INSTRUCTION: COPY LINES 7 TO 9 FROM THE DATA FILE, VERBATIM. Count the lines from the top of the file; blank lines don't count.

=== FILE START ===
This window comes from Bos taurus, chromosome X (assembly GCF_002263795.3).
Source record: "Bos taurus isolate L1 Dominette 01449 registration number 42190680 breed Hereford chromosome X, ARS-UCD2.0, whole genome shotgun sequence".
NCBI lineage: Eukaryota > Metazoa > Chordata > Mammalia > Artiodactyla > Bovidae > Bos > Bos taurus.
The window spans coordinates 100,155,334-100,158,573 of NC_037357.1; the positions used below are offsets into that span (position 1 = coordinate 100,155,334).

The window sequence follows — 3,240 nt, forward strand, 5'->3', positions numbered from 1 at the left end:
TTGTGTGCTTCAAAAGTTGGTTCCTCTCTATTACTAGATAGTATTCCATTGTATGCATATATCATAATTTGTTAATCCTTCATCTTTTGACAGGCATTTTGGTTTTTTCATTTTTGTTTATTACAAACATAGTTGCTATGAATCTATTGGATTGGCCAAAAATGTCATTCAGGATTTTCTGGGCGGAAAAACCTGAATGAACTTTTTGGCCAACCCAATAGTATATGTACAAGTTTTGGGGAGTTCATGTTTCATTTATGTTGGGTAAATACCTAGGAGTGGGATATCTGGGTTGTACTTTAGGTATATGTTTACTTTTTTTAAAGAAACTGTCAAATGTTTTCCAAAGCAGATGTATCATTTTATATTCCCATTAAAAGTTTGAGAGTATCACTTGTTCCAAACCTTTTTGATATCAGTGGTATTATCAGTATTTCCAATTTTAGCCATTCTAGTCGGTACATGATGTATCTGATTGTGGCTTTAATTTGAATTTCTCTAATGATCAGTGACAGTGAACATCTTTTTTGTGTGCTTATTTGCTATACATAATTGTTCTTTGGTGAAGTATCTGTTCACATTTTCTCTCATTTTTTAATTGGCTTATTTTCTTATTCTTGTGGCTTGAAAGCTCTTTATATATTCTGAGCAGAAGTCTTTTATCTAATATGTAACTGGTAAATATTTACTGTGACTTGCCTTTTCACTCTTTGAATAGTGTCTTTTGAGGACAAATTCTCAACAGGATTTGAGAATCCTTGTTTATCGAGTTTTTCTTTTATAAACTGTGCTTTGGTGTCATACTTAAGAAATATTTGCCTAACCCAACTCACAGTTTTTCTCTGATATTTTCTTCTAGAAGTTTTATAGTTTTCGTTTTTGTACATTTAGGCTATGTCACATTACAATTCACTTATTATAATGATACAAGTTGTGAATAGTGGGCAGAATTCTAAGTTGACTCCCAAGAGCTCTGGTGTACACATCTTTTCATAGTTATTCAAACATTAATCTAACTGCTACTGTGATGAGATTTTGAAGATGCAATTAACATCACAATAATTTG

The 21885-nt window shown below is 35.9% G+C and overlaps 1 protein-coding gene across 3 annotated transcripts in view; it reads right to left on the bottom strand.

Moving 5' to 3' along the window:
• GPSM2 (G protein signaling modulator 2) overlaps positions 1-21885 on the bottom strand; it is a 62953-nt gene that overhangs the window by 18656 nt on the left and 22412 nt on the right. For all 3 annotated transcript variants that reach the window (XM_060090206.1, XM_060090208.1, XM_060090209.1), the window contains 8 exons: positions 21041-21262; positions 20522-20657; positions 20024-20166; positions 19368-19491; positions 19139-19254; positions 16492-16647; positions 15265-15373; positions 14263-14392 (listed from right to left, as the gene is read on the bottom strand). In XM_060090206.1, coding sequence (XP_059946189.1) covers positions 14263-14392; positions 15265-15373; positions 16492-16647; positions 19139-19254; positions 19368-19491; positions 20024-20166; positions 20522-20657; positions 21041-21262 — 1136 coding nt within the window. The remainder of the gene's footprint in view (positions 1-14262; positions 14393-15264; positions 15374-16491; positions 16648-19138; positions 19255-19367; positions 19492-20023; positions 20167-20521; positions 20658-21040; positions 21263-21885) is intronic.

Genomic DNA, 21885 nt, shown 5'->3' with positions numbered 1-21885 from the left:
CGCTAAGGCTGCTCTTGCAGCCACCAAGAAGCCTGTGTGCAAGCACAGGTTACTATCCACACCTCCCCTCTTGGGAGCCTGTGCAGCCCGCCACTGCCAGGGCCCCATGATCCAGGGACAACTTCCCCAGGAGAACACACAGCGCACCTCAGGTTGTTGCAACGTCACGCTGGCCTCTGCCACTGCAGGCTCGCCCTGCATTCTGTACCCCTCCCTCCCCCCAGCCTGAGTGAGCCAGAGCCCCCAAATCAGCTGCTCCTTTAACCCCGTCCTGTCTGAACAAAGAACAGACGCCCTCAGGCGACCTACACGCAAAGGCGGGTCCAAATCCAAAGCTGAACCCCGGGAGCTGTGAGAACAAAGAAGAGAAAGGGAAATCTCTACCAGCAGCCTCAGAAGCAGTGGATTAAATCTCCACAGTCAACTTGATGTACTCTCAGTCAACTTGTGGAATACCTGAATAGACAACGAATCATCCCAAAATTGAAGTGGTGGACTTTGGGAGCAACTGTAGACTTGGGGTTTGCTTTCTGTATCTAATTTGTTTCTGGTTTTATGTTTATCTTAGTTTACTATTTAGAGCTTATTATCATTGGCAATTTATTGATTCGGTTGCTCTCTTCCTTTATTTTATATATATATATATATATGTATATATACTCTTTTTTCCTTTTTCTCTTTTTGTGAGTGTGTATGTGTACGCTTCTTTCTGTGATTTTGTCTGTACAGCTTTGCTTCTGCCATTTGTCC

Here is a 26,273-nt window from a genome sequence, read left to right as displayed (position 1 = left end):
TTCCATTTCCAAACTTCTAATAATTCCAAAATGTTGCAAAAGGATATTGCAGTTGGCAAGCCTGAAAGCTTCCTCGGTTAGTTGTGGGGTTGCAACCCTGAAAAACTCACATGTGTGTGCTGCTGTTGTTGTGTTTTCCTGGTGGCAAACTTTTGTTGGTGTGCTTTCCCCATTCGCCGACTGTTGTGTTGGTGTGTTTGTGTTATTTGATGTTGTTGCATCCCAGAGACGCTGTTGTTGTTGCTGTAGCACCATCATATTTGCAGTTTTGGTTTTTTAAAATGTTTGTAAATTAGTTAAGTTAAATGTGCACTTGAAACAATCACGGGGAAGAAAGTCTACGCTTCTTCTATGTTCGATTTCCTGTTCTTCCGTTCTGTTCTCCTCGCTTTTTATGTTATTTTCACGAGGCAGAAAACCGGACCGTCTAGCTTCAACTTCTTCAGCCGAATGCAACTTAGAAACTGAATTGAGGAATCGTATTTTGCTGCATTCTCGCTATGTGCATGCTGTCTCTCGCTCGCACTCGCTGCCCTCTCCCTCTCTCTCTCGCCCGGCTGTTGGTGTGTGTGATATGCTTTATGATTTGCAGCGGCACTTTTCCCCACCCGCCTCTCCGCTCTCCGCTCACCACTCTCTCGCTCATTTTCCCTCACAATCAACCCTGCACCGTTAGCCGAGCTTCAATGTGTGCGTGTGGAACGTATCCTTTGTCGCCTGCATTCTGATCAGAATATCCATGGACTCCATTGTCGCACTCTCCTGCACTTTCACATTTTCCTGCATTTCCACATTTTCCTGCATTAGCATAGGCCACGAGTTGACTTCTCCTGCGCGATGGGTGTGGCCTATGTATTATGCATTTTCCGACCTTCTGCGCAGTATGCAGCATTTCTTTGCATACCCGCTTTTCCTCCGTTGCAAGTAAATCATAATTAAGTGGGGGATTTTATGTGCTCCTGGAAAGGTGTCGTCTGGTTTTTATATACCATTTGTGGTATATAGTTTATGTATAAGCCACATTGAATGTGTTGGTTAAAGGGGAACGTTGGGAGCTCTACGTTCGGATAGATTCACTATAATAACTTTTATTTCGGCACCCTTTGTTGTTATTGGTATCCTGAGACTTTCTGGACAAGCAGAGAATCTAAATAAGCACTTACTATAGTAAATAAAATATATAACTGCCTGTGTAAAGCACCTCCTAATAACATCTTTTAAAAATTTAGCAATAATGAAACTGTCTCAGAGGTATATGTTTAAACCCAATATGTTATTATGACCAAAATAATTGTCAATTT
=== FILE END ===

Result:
The 21885-nt window shown below is 35.9% G+C and overlaps 1 protein-coding gene across 3 annotated transcripts in view; it reads right to left on the bottom strand.

Moving 5' to 3' along the window:
• GPSM2 (G protein signaling modulator 2) overlaps positions 1-21885 on the bottom strand; it is a 62953-nt gene that overhangs the window by 18656 nt on the left and 22412 nt on the right. For all 3 annotated transcript variants that reach the window (XM_060090206.1, XM_060090208.1, XM_060090209.1), the window contains 8 exons: positions 21041-21262; positions 20522-20657; positions 20024-20166; positions 19368-19491; positions 19139-19254; positions 16492-16647; positions 15265-15373; positions 14263-14392 (listed from right to left, as the gene is read on the bottom strand). In XM_060090206.1, coding sequence (XP_059946189.1) covers positions 14263-14392; positions 15265-15373; positions 16492-16647; positions 19139-19254; positions 19368-19491; positions 20024-20166; positions 20522-20657; positions 21041-21262 — 1136 coding nt within the window. The remainder of the gene's footprint in view (positions 1-14262; positions 14393-15264; positions 15374-16491; positions 16648-19138; positions 19255-19367; positions 19492-20023; positions 20167-20521; positions 20658-21040; positions 21263-21885) is intronic.